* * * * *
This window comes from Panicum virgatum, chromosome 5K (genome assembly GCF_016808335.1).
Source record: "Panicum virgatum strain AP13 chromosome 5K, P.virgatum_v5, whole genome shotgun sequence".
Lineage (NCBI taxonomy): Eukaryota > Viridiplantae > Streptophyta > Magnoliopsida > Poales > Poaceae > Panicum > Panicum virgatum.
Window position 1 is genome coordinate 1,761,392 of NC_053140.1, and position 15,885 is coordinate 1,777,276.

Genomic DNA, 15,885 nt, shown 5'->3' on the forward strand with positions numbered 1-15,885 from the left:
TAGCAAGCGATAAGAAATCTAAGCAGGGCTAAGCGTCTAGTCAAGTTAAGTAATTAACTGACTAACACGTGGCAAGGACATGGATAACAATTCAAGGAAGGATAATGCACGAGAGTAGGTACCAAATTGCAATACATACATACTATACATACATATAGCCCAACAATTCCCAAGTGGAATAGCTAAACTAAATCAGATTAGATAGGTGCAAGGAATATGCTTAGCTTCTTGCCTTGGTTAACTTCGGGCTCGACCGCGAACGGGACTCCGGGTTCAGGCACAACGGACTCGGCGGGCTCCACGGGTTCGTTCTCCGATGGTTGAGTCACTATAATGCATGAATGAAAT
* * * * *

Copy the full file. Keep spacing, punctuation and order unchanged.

This window comes from Panicum virgatum, chromosome 5K (genome assembly GCF_016808335.1).
Source record: "Panicum virgatum strain AP13 chromosome 5K, P.virgatum_v5, whole genome shotgun sequence".
Lineage (NCBI taxonomy): Eukaryota > Viridiplantae > Streptophyta > Magnoliopsida > Poales > Poaceae > Panicum > Panicum virgatum.
Window position 1 is genome coordinate 1,761,392 of NC_053140.1, and position 15,885 is coordinate 1,777,276.

Genomic DNA, 15,885 nt, shown 5'->3' on the forward strand with positions numbered 1-15,885 from the left:
TAGCAAGCGATAAGAAATCTAAGCAGGGCTAAGCGTCTAGTCAAGTTAAGTAATTAACTGACTAACACGTGGCAAGGACATGGATAACAATTCAAGGAAGGATAATGCACGAGAGTAGGTACCAAATTGCAATACATACATACTATACATACATATAGCCCAACAATTCCCAAGTGGAATAGCTAAACTAAATCAGATTAGATAGGTGCAAGGAATATGCTTAGCTTCTTGCCTTGGTTAACTTCGGGCTCGACCGCGAACGGGACTCCGGGTTCAGGCACAACGGACTCGGCGGGCTCCACGGGTTCGTTCTCCGATGGTTGAGTCACTATAATGCATGAATGAAAT